Effects of tDCS & Coffee on Muscular Strength and Perceived Exertion.

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Effects of Transcranial Direct Current Stimulation With Caffeine Intake on Muscular Strength and Perceived Exertion.

J Strength Cond Res. 2019 Mar 15;:

Authors: Lattari E, Vieira LAF, Oliveira BRR, Unal G, Bikson M, de Mello Pedreiro RC, Marques Neto SR, Machado S, Maranhão-Neto GA

Effects of transcranial direct current stimulation with caffeine intake on muscular strength and perceived exertion. The aim of this study was to investigate the acute effects of transcranial direct current stimulation (tDCS) associated with caffeine intake on muscular strength and ratings of perceived exertion (RPE). Fifteen healthy young males recreationally trained (age: 25.3 ± 3.2 years, body mass: 78.0 ± 6.9 kg, height: 174.1 ± 6.1 cm) were recruited. The experimental conditions started with the administration of caffeine (Caff) or placebo (Pla) 1 hour before starting the anodal tDCS (a-tDCS or sham). There was an intake of 5 mg·kg of Caff or 5 mg·kg of Pla. After the intake, a-tDCS or sham was applied in the left dorsolateral prefrontal cortex with intensity of 2 mA and 20 minutes of duration. The experimental conditions were defined as Sham + Pla, a-tDCS + Pla, Sham + Caff, and a-tDCS + Caff. After the conditions, muscular strength and RPE were verified. The muscular strength was determined by volume load performed in bench press exercise. The muscular strength in Sham + Pla condition was lower compared with all others conditions (p < 0.05). The RPE in the Sham + Pla was greater compared with a-tDCS + Caff (p < 0.05). The muscular strength was greater in all experimental conditions, and a-tDCS + Caff had lower RPE compared with placebo. When very little gains in muscle strength are expected, both caffeine and tDCS were effective in increasing muscle strength. Besides, the improvement in RPE of the caffeine associated with a-tDCS could prove advantageous in participants experienced in strength training. In fact, coaches and applied sport scientists quantitating the intensity of training based on RPE.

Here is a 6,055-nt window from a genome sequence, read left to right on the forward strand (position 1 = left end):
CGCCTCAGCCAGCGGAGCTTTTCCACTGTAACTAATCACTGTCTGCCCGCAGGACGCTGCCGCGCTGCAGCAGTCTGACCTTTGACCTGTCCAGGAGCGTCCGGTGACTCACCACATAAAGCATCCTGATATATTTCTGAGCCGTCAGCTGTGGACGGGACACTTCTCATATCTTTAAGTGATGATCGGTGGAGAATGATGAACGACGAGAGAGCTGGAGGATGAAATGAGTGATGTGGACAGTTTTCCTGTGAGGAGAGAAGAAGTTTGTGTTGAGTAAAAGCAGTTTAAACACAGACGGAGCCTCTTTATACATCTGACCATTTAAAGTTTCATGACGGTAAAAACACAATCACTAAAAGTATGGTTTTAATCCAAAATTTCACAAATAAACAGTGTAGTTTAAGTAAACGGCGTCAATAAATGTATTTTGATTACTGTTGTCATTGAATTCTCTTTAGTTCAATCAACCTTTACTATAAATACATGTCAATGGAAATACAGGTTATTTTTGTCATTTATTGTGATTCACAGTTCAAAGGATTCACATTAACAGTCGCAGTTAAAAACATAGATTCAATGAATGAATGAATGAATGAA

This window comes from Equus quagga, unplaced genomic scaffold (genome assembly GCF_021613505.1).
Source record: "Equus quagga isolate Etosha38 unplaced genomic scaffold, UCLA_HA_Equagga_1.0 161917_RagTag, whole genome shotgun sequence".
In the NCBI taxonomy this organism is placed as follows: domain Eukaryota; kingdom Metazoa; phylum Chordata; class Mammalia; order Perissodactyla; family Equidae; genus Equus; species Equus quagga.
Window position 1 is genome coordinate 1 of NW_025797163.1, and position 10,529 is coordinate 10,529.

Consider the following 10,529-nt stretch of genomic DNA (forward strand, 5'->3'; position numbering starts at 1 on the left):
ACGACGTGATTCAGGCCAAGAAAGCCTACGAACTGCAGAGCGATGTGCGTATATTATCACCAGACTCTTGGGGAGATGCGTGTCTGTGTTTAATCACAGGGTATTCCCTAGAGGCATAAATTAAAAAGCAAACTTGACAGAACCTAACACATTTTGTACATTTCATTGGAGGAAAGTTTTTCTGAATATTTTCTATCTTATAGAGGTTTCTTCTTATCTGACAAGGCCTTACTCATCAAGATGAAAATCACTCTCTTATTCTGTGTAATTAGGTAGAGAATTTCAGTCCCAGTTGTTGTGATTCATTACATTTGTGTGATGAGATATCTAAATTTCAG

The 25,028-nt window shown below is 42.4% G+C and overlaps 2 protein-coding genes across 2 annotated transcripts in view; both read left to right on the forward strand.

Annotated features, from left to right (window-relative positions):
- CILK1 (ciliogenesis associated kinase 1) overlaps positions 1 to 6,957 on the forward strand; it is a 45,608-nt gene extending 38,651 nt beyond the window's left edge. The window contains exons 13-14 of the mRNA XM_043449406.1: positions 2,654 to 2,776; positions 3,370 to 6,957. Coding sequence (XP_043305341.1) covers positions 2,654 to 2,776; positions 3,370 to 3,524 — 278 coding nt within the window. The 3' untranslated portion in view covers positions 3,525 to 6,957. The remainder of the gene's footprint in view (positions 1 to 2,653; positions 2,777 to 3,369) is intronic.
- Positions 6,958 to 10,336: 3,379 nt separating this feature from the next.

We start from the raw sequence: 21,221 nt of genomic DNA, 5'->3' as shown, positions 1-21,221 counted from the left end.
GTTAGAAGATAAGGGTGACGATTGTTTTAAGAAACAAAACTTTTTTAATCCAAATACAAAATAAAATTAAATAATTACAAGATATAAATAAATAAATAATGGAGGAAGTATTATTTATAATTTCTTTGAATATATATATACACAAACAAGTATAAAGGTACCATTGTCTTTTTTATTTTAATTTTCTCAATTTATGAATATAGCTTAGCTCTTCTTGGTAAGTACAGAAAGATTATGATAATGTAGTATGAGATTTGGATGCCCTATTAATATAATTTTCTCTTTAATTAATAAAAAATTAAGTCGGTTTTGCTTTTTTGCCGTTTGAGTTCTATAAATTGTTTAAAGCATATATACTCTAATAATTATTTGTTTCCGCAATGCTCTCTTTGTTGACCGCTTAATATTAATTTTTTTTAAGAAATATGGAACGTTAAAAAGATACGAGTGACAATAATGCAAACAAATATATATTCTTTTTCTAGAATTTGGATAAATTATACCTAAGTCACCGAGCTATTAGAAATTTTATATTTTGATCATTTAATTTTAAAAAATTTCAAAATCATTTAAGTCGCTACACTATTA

PMID: 30908367 [PubMed – as supplied by publisher]

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